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British Industrial History

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William Peter Durtnall

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William Peter Durtnall (1873–1947), M.I.Mar.E., M.I.Auto.E., M.I.Loco.E, was a British electrical engineer and inventor, and a Captain in the Royal Air Force. He was involved in both marine and locomotive engineering and invented a thermo-electric engine patented as the "Paragon". Durtnall transferred from the Royal Navy Volunteer Reserve to a temporary commission as a Captain in the Royal Air Force in April 1918.

1873 Born in Herne Bay, Kent,and baptised there on 2 February 1873, the son of William J. Durtnall, a mariner before marriage and later became a car-man on the railway. His mother Elizabeth, ran a lodging house and his grandfather had been a sail-maker at Chatham Dockyard.

1881 Living at 22 High Street, Herne, Kent: William J. Durtnall (age 38 born Chatham), a Goods Porter on the Railway. With his wife Elizabeth Durtnall (age 35 born Sandwich) and their children; William P. Durtnall (age 8 born Herne Bay); Arthur E Durtnall (age 6 born Herne Bay); Alfred H. Durtnall (age 5 born Herne Bay); and Berta F. Durtnall (age 2 born Herne Bay).[1]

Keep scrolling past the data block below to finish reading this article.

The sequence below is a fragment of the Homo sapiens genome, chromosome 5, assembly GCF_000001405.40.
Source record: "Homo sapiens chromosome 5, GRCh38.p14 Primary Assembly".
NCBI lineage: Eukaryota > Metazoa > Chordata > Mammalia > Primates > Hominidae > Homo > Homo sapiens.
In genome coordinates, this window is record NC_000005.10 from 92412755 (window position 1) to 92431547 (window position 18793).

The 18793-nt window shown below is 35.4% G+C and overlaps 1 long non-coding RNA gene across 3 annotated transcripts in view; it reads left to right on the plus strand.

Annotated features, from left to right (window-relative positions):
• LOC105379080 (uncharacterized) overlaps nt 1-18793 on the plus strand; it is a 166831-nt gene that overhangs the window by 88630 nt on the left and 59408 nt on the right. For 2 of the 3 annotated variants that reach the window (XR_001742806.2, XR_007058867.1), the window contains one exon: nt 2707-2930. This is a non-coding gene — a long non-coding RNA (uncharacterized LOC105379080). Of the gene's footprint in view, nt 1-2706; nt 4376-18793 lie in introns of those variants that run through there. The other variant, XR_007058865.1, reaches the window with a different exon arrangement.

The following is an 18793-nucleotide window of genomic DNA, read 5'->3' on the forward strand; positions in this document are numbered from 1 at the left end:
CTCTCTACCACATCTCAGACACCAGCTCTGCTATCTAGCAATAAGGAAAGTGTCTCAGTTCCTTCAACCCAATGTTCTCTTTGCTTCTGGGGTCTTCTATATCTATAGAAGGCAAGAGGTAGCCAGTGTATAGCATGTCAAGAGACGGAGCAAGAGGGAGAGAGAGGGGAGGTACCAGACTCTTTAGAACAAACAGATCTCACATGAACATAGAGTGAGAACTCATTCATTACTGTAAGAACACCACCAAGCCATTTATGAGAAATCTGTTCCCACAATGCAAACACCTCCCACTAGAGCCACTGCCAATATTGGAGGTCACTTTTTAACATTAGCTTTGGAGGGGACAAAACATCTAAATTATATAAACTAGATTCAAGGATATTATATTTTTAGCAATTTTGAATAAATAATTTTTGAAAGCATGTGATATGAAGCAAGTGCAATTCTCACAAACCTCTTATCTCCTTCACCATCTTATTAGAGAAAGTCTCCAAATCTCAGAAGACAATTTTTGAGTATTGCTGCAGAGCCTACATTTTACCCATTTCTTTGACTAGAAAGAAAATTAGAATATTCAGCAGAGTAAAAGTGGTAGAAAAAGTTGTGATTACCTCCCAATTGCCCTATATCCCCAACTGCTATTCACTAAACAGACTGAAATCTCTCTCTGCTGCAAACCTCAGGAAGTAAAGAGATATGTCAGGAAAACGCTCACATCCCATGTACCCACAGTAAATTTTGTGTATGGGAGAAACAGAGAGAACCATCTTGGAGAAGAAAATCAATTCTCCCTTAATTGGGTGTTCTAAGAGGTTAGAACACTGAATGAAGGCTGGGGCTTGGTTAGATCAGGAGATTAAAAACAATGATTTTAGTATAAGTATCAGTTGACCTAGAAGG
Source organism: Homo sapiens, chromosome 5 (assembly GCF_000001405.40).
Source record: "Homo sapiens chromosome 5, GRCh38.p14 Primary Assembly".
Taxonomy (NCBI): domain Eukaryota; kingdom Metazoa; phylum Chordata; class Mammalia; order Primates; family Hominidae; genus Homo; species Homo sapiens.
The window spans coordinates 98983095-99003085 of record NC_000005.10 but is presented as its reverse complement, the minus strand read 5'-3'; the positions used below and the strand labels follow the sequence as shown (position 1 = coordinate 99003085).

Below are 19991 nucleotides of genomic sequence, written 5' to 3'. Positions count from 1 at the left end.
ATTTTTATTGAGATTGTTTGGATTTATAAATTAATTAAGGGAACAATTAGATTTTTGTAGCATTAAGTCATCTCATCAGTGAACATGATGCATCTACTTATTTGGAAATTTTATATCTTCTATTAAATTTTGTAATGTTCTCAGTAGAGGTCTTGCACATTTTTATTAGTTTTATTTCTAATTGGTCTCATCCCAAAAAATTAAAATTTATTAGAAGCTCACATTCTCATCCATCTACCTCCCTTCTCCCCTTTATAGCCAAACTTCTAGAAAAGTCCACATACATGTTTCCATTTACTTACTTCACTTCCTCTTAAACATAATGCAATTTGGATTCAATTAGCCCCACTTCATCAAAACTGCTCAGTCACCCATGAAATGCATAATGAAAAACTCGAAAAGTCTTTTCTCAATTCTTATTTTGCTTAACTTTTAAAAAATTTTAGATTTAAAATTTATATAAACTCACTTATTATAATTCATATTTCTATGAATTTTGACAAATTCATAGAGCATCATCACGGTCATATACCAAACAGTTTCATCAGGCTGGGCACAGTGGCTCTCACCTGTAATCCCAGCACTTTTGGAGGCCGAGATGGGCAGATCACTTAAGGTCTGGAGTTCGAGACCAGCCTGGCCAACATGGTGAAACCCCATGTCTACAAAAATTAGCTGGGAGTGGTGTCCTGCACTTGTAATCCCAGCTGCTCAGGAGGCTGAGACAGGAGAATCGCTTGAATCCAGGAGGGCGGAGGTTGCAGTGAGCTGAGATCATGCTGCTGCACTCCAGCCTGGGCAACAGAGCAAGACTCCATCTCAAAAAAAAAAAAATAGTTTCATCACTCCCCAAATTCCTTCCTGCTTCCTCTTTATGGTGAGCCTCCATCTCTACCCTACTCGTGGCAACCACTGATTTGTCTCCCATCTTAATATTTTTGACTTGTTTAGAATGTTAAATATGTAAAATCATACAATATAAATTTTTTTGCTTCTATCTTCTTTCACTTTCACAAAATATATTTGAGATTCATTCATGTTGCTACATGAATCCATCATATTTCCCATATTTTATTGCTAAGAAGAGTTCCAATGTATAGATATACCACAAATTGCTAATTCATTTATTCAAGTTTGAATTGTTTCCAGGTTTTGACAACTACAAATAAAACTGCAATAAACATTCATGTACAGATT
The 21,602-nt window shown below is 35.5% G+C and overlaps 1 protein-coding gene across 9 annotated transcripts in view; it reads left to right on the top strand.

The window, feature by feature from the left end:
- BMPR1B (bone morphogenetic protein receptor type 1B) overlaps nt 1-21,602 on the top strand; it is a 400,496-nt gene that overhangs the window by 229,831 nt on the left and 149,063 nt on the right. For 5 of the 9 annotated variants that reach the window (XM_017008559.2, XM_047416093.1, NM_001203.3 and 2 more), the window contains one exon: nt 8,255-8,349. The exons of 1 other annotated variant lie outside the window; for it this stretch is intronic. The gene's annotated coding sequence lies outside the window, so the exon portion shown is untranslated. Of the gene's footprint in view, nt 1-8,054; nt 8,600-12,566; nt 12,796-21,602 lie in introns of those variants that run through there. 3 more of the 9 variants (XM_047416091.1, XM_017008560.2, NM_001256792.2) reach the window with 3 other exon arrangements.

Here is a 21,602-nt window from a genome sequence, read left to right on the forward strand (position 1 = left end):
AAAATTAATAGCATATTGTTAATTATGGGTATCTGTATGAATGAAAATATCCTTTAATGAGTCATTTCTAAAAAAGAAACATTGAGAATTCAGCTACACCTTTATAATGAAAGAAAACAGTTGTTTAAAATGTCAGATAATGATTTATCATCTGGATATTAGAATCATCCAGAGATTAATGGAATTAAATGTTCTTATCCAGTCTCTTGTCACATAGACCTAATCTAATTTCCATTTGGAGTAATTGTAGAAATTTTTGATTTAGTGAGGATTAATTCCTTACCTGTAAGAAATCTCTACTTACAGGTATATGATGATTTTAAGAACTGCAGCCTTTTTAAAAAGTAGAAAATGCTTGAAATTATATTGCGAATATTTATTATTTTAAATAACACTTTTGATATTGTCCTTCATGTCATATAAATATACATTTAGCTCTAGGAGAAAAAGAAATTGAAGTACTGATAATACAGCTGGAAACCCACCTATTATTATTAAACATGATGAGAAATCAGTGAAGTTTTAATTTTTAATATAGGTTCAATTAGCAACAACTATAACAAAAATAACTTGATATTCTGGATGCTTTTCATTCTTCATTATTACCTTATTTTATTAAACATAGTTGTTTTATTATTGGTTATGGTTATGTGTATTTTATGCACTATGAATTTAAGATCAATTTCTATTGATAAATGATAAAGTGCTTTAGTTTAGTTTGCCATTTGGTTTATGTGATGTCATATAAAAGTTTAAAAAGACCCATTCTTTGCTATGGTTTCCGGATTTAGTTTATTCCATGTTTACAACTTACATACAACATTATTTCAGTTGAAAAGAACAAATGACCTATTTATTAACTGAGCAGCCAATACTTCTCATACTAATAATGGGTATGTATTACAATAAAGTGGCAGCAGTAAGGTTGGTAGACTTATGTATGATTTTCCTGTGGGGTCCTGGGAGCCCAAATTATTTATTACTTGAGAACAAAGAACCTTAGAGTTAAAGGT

Durtnall was apprenticed to Willans and Robinson, where he was involved in a junior position in work relating to the Heilmann steam locomotives.

1886 Joined the Herne Bay Electric Light Co.

He then served at the Maxim-Weston Electric Co at Dalston under W. J. L. Hamilton, Engineer for both companies, until 1890.

1893 He was elected an Associate of the Institution of Electrical Engineers

The Herne Bay Electric Light Co. appears never to have been formally registered. It was promoted by a firm called Shippy Bros, backed by the Universal Electric Light Co. and Durtnall (along with other employees) was not paid his wages between March 1888 and January 1889, resulting in a court case at Canterbury County Court on 2 April 1889. Durtnall was employed by the Herne Bay Co. from May 1887 to 26 January 1889 and was paid a wage of 6s. per week to clean and stoke the engine, fit up bells and attend to the offices. Judgement was given in £9 for 30 weeks wages.

In October 1890 he was appointed Chief Electrical Engineer to the Cannon Street Hotel Co. He installed a high frequency electrical system at Cannon Street Hotel in 1895. He resigned in 1899.

By 1901 he had set up in business as an Electric Light and Power Engineer from premises at 85 Finsbury Pavement, E.C. Notable installations included: Messrs Hurst & Co. Dye Works; The Guildhall Literary and Art School, Winchester Corporation; Anderton's Hotel, Fleet Street, London; Messrs Raphael Tuck and Sons, Moorfields City, London; Messrs A. V. Smeeton and Co., Sun Court, Golden Lane, City (Arthur Valentine Smeeton, costume and blouse manufacturer, bankrupt 1908).